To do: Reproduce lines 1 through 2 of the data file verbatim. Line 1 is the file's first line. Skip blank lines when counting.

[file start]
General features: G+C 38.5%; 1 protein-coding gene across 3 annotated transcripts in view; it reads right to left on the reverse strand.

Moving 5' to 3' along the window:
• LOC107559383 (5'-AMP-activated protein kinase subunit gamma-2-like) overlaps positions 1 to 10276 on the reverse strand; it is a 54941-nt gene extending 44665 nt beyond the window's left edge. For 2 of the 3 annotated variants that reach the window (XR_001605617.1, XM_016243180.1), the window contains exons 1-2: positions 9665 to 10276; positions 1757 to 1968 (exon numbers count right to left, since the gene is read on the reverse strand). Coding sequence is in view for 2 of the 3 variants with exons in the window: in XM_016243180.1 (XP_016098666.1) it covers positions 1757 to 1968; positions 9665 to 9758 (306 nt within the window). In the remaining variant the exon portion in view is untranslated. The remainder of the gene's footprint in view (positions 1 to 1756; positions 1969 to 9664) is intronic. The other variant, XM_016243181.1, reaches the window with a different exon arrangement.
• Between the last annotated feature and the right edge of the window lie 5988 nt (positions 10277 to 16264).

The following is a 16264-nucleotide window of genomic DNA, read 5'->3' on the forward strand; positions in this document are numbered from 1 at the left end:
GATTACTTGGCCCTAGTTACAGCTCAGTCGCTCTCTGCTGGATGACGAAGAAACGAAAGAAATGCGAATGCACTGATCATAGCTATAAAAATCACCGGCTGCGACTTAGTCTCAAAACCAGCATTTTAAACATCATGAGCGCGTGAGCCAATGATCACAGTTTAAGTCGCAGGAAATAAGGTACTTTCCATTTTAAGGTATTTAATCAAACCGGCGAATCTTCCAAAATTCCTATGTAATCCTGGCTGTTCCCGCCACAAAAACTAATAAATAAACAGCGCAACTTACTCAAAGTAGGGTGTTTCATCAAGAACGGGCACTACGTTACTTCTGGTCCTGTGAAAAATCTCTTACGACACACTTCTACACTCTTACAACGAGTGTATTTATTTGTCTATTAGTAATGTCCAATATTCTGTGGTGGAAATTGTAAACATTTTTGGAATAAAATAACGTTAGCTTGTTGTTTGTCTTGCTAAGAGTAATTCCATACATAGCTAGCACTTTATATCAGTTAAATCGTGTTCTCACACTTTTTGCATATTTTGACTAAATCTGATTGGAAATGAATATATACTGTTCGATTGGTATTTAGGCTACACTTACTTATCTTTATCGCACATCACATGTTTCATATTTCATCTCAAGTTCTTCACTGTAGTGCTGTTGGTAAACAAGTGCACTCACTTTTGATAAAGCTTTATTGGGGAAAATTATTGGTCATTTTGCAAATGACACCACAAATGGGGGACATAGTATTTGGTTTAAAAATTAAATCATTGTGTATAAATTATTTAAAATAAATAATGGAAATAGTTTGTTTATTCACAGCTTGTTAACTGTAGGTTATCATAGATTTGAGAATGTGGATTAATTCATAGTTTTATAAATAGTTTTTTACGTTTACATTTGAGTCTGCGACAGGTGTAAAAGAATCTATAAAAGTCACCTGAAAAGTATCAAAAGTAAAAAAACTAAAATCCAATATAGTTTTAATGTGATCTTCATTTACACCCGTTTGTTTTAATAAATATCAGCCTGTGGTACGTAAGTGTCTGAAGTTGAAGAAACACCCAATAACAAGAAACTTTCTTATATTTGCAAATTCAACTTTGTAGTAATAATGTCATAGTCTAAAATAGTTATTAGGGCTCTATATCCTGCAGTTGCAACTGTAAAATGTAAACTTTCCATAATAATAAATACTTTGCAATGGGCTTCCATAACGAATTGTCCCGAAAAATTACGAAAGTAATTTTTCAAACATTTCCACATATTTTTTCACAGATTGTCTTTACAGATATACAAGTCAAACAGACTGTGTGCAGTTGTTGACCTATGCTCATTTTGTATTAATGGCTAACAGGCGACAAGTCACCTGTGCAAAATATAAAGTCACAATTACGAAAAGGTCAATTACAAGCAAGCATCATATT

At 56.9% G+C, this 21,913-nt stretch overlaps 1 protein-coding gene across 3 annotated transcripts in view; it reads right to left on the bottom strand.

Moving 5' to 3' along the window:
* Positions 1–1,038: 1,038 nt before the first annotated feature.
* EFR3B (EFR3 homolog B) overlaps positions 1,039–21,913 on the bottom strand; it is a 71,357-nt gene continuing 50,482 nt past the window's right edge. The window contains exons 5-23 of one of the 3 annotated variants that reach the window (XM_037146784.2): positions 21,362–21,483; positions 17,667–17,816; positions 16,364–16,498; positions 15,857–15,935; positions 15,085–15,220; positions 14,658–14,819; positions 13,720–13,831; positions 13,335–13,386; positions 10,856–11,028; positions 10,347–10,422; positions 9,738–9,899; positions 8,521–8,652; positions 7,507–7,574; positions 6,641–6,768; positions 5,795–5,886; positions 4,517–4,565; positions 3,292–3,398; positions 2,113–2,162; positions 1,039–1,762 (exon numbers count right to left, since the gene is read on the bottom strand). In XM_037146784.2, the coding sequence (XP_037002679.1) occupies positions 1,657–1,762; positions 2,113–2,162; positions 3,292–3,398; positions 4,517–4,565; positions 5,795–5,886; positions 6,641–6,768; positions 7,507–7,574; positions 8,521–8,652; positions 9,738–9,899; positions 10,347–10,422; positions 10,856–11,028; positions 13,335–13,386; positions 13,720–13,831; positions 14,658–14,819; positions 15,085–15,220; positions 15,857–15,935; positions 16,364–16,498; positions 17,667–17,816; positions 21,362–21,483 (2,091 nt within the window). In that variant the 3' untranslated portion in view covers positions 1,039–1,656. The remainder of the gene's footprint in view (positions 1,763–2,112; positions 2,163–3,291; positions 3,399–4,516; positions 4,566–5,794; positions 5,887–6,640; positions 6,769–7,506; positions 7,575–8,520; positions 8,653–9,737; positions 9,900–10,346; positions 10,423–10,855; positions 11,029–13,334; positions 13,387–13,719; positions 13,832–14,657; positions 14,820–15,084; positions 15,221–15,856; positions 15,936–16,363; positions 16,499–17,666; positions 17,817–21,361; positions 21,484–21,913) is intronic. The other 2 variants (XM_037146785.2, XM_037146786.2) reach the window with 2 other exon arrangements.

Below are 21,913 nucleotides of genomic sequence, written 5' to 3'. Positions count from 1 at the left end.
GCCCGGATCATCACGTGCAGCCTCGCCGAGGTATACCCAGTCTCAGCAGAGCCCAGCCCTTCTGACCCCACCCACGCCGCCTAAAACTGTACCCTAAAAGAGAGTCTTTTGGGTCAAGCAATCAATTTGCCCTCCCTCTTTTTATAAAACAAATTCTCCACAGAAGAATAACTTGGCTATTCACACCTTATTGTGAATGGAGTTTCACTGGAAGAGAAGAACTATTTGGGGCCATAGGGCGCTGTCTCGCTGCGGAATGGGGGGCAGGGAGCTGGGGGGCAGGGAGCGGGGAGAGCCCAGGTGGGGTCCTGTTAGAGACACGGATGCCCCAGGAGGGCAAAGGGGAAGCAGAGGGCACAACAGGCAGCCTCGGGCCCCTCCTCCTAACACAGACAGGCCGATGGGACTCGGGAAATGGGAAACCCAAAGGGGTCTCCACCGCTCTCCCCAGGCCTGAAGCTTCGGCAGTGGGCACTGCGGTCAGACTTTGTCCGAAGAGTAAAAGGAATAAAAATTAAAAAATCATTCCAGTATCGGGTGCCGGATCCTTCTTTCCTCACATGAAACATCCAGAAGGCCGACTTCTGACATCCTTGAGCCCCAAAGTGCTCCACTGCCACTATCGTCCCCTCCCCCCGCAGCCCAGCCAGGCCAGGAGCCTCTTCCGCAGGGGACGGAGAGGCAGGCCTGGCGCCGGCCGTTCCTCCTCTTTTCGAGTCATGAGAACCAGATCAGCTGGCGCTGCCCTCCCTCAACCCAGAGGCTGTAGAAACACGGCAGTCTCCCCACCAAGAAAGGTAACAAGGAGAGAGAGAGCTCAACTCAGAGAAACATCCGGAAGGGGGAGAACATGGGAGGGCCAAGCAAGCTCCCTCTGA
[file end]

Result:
General features: G+C 38.5%; 1 protein-coding gene across 3 annotated transcripts in view; it reads right to left on the reverse strand.

Moving 5' to 3' along the window: